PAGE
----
Thursday, August 22, 2019

Dairy Foods Innovation Opportunity: Prioritize Protein and Portability in Kids Products

It’s back-to-school time. And here’s some great news as you market and continue to develop products for kids. Protein currently is parents’ number-one priority when it comes to feeding their school-bound children, according to new research from Three Bridges, a manufacturer of clean-label prepared foods, many of which include dairy ingredients and proteins.

Back to school means different things for different people, but one thing that parents can’t help thinking about is how, when and what to feed their kids. We need to make sure dairy is part of their plan, even if it's dairy protein delivered through juice!

The Three Bridges research found that two-thirds of parents say that food prep during the school year stresses them out. In fact, thinking about breakfast and lunch meal prep is so top-of-mind that 74% of parents try to get ahead by starting to pack their kids’ food the night before.

What about priorities when it comes to the types of food products parents are looking for at the store? Two out of five (44%) cite nutrition as the driving factor for purchasing decisions, followed by convenience (32%) and price (24%).

Here are parents’ top-3 priorities:
  • Supplying protein (37%)
  • Minimizing sugar intake (30%)
  • Giving their kids something they enjoy (19%)

Parents looking for an extra nutritional boost for their kids now have a new option: Borden Kid Builder milk. Available in chocolate and strawberry flavors, the no-sugar-added enriched 2% fat milk come in 12-ounce single-serve and 52-ounce multi-serve bottles.

Designed for kids’ taste preferences, an 8-ounce serving of Borden Kid Builder contains 50% more protein (13 grams) and calcium (490 milligrams) than regular milk. One serving also contains 190 calories, 5 grams of fat and 19 grams of inherent sugar.

“Growing kids need protein, calcium, vitamins and minerals to build strong bodies and minds. But getting them to eat enough of these key nutrients can be a challenge,” says Nick Suffredin, vice president of research and development. “Whether offering the energy they need for that fun playdate or providing a tasty after-school snack, Kid Builder, with no added sugar, is an excellent high-protein option.”

The Kid Builder launch comes months after Borden’s recent transformation with new leadership and an optimistic vision to bring its nutritious and delicious dairy products to more families.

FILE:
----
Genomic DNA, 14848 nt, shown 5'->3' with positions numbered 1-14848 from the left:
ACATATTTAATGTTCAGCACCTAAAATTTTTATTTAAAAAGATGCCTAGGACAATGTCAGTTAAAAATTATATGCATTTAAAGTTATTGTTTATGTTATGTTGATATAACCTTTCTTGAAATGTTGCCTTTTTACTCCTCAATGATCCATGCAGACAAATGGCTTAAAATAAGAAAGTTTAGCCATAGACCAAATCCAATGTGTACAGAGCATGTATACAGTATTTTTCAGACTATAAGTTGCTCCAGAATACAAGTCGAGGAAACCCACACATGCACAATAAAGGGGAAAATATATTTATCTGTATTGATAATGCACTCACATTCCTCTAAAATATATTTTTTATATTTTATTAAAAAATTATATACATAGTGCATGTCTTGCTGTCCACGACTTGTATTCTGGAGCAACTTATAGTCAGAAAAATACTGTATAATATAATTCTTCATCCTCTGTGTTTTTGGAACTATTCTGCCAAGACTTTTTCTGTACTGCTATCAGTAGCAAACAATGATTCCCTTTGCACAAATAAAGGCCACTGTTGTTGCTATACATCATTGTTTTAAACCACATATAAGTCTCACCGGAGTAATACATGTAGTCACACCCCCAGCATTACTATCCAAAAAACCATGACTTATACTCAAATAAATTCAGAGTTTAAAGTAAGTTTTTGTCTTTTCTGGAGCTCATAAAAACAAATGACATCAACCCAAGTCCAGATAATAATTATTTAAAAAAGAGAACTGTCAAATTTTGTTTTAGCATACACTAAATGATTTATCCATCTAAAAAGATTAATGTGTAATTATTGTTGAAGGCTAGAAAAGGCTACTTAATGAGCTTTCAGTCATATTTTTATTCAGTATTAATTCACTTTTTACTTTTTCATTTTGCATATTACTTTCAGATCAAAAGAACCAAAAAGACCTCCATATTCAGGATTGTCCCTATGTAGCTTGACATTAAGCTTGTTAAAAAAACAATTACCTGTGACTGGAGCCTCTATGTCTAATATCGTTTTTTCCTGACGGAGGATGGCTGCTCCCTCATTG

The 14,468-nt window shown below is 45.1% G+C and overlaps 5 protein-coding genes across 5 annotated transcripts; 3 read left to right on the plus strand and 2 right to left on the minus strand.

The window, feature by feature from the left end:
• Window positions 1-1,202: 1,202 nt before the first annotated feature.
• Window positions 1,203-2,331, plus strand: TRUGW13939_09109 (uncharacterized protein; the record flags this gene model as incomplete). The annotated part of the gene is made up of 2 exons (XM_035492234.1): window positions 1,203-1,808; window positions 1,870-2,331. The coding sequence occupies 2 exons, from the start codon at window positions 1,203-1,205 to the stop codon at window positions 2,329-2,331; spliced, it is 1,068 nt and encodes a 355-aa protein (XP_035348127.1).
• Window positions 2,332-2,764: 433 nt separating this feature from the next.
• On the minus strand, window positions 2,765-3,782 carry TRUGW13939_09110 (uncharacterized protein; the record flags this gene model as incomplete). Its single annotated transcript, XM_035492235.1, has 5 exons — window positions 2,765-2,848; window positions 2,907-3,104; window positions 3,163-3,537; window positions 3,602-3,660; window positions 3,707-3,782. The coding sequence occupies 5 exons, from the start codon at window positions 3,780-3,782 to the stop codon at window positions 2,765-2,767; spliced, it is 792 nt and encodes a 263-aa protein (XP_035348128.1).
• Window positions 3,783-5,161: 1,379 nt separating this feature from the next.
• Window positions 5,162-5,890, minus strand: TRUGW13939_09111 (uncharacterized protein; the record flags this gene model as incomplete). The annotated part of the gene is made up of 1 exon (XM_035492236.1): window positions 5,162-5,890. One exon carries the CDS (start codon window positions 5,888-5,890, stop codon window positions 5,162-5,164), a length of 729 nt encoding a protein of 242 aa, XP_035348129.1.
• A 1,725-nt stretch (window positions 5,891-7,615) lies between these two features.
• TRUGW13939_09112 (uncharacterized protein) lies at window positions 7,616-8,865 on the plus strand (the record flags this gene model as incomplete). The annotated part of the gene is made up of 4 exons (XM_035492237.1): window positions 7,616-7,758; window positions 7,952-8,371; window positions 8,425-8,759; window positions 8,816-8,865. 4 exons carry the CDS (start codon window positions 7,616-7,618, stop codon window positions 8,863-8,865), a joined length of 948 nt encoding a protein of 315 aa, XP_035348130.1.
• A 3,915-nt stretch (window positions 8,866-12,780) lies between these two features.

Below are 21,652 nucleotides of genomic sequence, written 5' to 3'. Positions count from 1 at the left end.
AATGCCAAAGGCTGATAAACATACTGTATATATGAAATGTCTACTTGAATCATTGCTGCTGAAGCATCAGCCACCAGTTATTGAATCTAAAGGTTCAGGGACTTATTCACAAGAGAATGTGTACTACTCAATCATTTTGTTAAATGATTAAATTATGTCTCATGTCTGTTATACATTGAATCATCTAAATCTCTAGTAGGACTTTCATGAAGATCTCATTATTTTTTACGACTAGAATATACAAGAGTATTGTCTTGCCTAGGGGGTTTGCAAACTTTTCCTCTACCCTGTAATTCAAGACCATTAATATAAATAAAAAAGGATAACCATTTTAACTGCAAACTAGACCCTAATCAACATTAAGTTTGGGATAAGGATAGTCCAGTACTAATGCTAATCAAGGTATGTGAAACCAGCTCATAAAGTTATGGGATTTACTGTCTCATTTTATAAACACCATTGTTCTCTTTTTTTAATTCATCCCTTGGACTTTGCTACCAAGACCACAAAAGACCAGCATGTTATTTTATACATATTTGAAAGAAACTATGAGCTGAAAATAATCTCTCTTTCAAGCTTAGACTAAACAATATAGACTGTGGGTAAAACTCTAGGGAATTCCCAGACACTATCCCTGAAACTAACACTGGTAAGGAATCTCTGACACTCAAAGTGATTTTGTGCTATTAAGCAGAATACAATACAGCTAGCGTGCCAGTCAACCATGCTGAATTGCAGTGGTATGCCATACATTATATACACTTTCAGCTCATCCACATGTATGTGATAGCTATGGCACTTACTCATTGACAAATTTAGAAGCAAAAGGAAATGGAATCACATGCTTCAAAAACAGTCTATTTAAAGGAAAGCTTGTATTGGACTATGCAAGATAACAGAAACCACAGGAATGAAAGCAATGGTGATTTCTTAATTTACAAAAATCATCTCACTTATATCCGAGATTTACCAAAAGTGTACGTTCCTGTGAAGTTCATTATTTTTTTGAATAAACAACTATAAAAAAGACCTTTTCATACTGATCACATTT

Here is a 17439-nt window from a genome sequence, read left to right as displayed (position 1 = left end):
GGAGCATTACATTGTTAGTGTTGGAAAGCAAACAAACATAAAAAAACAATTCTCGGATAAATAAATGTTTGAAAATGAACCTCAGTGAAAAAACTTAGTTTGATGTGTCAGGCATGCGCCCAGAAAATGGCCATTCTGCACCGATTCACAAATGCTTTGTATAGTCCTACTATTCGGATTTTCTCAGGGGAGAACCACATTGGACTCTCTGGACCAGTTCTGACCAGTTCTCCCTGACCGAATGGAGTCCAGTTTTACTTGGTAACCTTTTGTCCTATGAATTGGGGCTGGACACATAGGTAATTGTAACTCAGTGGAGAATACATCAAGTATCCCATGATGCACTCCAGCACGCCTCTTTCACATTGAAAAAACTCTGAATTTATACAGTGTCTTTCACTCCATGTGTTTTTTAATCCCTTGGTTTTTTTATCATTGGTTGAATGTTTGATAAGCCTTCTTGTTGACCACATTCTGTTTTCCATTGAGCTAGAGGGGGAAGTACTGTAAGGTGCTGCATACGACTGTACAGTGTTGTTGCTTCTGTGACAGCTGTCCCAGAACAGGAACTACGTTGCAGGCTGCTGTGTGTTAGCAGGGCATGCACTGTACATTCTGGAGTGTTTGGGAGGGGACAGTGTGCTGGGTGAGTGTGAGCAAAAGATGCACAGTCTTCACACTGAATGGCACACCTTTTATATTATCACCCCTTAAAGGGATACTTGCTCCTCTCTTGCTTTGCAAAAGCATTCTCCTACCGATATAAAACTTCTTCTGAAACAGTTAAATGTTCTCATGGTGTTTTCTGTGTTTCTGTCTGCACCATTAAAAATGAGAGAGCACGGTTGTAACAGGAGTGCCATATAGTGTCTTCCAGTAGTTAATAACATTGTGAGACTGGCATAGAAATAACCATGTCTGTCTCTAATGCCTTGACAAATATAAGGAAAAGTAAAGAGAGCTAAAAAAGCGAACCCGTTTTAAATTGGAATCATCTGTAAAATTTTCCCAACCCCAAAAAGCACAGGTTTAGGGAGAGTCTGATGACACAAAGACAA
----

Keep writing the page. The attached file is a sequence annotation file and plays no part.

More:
“Kid Builder is Borden’s first new product in some time and highlights the company’s recent focus on product innovation informed by consumer insights,” said Joe DePetrillo, chief marketing officer. “This product is just the beginning of an exciting period of innovation at Borden.”

And innovation is what the dairy industry needs to keep dairy relevant with today’s shoppers. The dairy industry needs to listen to what consumers want and develop those products. And, once developed, the industry must keep them exciting.

According to the July 2019 report “The evolving perspectives and strategies of dairy executives,” from McKinsey and Company, CEOs are reassessing their companies’ competitive advantages in a consumer landscape that is shifting toward small brands and a different set of preferences compared with older generations. In 2015, 21% of dairy CEOs had confidence in their customer service capabilities, followed by brand management. Only a minority considered customer insights to be a source of competitive advantage. In 2018, dairy CEOs had the most confidence in their operational capabilities, but very few listed brand management capabilities. Again, only a few cited consumer insights as a competitive advantage, which is surprising considering the influence of consumers on demand volatility.

Operational capabilities, while important, don’t sell product! Efficiently making products that consumers don’t want doesn’t support growth. Successful companies have an efficient, agile and global supply chain powered by consumer insights, reports McKinsey and Company.

The survey results suggest dairy companies are starting to respond to the new landscape by increasing the speed of innovation. The number of companies changing more than 5% of their portfolio increased from 73% in 2015 to 83% in 2018. According to the survey, new products represent 6% of the total portfolio of products for companies with growing portfolios and 3% for products with decreasing portfolios. New products = growth.